Microsoft partners to take on Unix in the data centre
- 09 February, 2001 09:56
Officials for Unisys on Tuesday fired a shot across the bow of the Unix community with its announcement that Microsoft is aggressively developing Windows solutions for the Unisys ES-7000 server, with the intent to push the Unix operating platform out of the data centre.
Pete Samsom, vice president and general manager of technological development at Unisys, called the demise of Unix in the data centre a "when, not if" scenario. Microsoft and Avanade - a new company created by Accenture, formally Anderson Consulting - have been working on Windows data centre technology for almost a year, he said. The products, scheduled to begin appearing by year's end, will run on the Unisys ES-7000, the only server currently available that can run Windows on 32-way Intel-based architecture.
Samsom said that Microsoft and Avanade have come together "to develop applications at the high-end Windows space to take Datacenter Server and .NET Enterprise Server and be competitive with high-end Unix applications" from Unix players such as Hewlett-Packard and Sun Microsystems.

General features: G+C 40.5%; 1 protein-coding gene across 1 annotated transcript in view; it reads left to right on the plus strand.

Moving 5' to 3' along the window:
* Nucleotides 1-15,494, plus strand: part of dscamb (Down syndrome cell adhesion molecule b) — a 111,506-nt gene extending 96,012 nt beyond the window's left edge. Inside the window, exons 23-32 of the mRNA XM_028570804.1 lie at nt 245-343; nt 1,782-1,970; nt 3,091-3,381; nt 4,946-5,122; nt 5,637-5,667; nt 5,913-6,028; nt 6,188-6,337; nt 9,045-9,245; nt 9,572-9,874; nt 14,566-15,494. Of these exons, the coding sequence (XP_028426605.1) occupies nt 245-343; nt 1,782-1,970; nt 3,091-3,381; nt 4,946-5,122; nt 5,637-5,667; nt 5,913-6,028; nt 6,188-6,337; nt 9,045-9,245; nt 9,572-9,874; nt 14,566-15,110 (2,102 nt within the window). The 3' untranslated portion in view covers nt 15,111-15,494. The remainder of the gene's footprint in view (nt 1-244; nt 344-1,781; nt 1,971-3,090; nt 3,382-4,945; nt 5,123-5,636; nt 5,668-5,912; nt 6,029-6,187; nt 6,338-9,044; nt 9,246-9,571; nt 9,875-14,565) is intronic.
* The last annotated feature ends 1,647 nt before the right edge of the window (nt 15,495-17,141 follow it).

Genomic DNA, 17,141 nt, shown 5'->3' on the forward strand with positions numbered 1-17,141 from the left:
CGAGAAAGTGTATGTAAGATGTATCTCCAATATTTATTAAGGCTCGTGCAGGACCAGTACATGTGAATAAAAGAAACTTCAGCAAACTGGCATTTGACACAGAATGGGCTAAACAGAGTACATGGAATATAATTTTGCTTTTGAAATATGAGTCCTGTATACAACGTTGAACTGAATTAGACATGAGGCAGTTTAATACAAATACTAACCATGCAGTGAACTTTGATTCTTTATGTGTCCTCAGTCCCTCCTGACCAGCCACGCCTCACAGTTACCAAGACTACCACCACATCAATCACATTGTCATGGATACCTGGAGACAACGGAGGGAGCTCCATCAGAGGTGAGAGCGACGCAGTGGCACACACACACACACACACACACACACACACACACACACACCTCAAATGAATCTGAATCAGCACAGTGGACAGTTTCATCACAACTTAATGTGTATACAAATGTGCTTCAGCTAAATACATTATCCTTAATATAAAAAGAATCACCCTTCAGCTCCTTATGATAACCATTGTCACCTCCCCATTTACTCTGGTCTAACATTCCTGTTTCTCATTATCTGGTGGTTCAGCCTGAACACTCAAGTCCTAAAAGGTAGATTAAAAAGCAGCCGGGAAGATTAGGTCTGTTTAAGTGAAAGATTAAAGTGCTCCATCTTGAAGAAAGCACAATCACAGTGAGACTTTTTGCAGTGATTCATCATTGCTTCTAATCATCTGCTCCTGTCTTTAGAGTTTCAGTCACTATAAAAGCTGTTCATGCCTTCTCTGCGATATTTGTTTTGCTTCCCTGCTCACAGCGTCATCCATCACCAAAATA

"By moving the Windows applications up to the space traditionally occupied by Unix, we hope to completely do away with Unix in the long term," Samsom said. "It's not an if, but a when; the Wintel alliance will push Sun out of that space."
Samsom's strong words drew fire from industry analysts who believe Microsoft and Unisys have a steep hill to climb before wrestling the data centre environment from Unix.
"I think Microsoft has been making some slow and steady progress in the data centre, but Unix owns [the data centre market], and they aren't giving up very easily," said Linley Gwennap, principal analyst at Linley Group, a US-based technology analysis firm.
"Unix has been designed to meet the needs of these high-end systems [found in data centres]. The kind of reliability people put up with on a PC you simply can't put up with in a data centre. [Microsoft still has] a way to go. They are gaining a foothold and working their way up," Gwennap said.
Samsom said one of the challenges facing Microsoft with high-end computing is that "most applications in the Windows space are tuned for 4- and 8-way servers," not the 32-way Unisys server.
Samsom also said that although migrating Unix applications over to Windows is "relatively straightforward" for companies running unmodified "packaged software", certain Unix applications will require some re-engineering.
Officials for Microsoft were unavailable for comment.